Windsor Symphony Orchestra conductor battling most cancers

Robert Franz, 54, was diagnosed with non-Hodgkin’s lymphoma in October 2021.

Yet, the music director has carried on conducting the Windsor Symphony Orchestra (WSO).

“I knew that I had to keep making music,” says Franz. “Making music is part of who I am.”

Franz tells CTV News he first noticed a “tingling” in his left hand last summer, but he chalked it up to getting back into the swing of conducting, as pandemic restrictions started to ease.

Over time, Franz says the pain spread down his left arm. He says he tried therapeutic massage and chiropractic treatments, even nerve blockers.

“Nothing was helping,” says Franz. “The pain had just gotten out of control in my left arm. I mean, I was still conducting but I was using Icy Hot [pain reliever] and it was awful. I was doing everything I could just to get through a concert.”

By the time he went to see a doctor, Franz says the pain had traveled to his right leg.

“I thought I had arthritis because I was having a hard time walking in my right leg. It turns out that my right leg was riddled with this cancer,” says Franz.

Doctors diagnosed him with stage four non-Hodgkin’s lymphoma. “I had a 10 centimeter tumor in my left shoulder.”

“The day that they said, ‘Robert, we think you have cancer,’ everything goes quiet, right?” says Franz. “They kept talking but I have no idea what they said after that.”

“And in my mind, I’m thinking ‘Okay, so is this the end? What do I do? Do I do planning?’” Franz says.

Franz turned to his first true love — music.

“I knew that I had to keep making music. Making music is part of who I am,” says Franz. “There were many days where what kept me going was that I had scores upstairs to learn. That I had music that I wanted to know. That I was making music. That I was listening to concerts.”

Incredibly, Franz continued to work throughout during his six weeks of chemotherapy treatment.

“The conducting I did was all in between [chemo treatments]. So it was when my blood cells and my blood count was back up to a level that was doable,” says Franz.

All he gave up were his out-of-town conducting gigs with other orchestras, because his immune system “was shot” and he was under constant and close monitoring by the medical team at the Windsor Regional Cancer Centre.

Franz says halfway through his treatment the pain went away, “once the tumor released itself from the nerve bundle.”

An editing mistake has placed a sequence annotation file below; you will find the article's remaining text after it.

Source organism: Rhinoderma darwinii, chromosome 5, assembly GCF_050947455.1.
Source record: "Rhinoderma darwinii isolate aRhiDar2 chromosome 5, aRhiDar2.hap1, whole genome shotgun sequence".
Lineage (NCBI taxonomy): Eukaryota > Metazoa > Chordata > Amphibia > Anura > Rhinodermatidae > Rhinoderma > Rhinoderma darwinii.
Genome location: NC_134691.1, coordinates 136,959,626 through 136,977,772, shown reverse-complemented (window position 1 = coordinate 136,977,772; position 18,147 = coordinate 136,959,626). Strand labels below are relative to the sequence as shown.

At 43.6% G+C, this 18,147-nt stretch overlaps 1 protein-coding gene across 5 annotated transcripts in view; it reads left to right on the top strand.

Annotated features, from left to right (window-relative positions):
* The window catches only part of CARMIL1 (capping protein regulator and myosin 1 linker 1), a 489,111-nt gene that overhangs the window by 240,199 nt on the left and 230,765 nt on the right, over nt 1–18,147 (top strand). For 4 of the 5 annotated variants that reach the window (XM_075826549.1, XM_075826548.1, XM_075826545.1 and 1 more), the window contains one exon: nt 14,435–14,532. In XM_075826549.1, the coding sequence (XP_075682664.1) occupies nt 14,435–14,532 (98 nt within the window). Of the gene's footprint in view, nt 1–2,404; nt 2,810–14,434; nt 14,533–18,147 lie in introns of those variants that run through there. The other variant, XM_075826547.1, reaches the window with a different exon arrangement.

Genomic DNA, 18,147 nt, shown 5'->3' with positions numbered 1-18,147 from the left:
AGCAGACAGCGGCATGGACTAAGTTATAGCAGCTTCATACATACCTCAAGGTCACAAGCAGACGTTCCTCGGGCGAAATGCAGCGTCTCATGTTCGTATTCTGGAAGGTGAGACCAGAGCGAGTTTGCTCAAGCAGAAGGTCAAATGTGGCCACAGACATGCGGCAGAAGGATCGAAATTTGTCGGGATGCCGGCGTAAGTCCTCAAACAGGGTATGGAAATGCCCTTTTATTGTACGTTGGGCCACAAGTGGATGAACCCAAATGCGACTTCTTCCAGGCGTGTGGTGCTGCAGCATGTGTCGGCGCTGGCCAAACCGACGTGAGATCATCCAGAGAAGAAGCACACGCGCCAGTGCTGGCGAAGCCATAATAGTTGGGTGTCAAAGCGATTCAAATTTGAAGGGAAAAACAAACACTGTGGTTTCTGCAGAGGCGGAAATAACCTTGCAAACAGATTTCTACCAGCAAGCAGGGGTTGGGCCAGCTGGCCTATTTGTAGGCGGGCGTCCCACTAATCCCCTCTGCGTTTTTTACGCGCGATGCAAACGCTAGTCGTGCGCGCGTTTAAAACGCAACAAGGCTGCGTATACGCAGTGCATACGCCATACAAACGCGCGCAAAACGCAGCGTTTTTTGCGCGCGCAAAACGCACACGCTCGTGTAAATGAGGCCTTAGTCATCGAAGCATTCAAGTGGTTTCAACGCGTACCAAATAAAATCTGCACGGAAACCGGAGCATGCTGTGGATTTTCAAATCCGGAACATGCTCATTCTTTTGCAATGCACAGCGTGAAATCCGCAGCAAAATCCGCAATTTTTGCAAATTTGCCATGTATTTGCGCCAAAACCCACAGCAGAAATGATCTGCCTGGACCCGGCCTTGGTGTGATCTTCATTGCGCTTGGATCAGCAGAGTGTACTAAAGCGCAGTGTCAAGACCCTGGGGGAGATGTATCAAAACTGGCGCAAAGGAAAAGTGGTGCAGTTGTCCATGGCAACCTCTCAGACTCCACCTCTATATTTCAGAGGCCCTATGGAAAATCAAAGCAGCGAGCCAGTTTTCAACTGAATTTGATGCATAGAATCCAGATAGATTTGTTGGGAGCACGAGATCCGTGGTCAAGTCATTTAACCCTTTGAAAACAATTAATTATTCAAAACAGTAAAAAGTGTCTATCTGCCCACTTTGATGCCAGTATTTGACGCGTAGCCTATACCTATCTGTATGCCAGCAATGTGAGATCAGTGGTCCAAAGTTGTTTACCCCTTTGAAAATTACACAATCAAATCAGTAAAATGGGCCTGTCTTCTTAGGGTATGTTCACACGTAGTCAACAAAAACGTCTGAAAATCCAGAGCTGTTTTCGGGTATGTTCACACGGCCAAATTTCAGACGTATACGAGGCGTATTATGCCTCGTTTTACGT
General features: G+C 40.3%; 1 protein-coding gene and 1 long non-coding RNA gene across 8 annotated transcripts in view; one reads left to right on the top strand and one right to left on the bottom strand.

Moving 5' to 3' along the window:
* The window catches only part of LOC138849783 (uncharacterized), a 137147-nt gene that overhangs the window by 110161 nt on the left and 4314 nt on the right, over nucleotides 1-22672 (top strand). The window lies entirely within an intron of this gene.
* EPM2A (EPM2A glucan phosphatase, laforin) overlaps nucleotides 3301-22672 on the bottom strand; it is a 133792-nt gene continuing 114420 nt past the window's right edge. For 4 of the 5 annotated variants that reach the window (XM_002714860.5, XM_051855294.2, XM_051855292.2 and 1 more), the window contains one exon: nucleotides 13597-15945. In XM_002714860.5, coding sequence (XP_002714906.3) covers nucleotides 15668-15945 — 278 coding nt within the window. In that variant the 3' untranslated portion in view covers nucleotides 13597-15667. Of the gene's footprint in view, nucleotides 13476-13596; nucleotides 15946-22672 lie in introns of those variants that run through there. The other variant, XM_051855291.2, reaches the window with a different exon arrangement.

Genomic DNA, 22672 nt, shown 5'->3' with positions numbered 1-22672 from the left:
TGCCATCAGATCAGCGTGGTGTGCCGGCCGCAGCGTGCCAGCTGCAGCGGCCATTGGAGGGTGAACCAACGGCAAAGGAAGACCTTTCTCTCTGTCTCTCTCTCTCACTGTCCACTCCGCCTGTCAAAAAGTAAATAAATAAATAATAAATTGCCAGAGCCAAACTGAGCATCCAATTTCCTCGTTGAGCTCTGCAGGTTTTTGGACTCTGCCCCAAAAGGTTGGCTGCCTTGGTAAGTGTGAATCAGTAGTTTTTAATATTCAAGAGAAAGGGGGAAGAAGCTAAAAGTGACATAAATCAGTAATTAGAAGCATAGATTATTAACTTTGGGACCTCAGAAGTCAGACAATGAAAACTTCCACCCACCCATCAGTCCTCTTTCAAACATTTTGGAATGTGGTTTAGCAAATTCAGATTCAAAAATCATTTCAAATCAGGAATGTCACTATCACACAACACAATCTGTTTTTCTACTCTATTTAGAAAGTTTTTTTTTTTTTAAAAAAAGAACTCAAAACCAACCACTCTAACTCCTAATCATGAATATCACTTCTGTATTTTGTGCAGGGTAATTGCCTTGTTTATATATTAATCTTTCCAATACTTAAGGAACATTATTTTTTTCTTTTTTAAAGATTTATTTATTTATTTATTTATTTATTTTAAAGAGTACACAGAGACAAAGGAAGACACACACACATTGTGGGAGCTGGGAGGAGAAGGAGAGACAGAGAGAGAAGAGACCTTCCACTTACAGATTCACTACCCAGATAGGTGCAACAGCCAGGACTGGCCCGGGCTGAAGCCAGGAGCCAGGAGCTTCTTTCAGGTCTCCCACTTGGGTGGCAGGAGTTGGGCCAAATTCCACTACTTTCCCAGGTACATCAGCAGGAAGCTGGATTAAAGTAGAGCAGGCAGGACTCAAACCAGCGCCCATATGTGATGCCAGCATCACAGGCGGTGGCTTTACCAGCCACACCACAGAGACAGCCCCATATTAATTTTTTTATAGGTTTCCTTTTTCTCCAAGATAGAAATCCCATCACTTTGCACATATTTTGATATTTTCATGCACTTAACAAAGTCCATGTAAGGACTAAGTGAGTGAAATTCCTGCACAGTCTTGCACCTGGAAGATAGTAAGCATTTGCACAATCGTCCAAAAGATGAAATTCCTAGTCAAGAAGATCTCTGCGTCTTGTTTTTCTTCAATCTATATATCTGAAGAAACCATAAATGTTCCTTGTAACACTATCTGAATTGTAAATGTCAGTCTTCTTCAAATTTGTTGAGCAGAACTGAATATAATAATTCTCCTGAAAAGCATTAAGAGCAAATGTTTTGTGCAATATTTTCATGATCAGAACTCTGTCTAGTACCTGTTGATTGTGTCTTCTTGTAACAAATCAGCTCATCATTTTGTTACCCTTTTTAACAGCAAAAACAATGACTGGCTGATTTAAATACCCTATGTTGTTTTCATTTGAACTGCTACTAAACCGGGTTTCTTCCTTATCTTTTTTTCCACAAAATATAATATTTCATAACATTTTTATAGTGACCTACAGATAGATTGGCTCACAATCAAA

He admits the side effects of the drugs were challenging. One of the strangest beings the hiccups he had from one particular medication.

“Like you think ‘Okay, yeah, hiccups big deal’. [But] when you have hiccups for seven days straight and the last three days are 24 hours [a day] solid? What happens is you get acid reflux, you get pains in your chest, [and] you lose your voice. It’s bad,” says Franz.

With the help of a supportive family, his music and the staff at the Windsor Regional Cancer Centre, Franz says he’s doing “great”.

“I finished my six rounds of chemo and my CAT scan at the end of the six rounds came back clean which is really phenomenal,” he says.

All that’s left is one last scan to determine if the cancer is gone and Franz hopes to be in remission.

Franz admits there were times in the last six months when he was overcome by emotion while on stage conducting the orchestra, saying, “Luckily I had a mask on because I would just be crying and like whimpering underneath.”

But he wouldn’t have had it any other way.

“It was my time to not be a cancer patient and to be a musician again — and that was vital,” says Franz.

There are just two weekends left in the WSO’s season. Franz seems excited not only to finish this season out but he’s also looking forward to what they have planned for next season.

“I didn’t feel like ‘Oh, I should just sit home and wait for this to go away.’ I was like, ‘How do I get out and live in the world again?’ Franz says.

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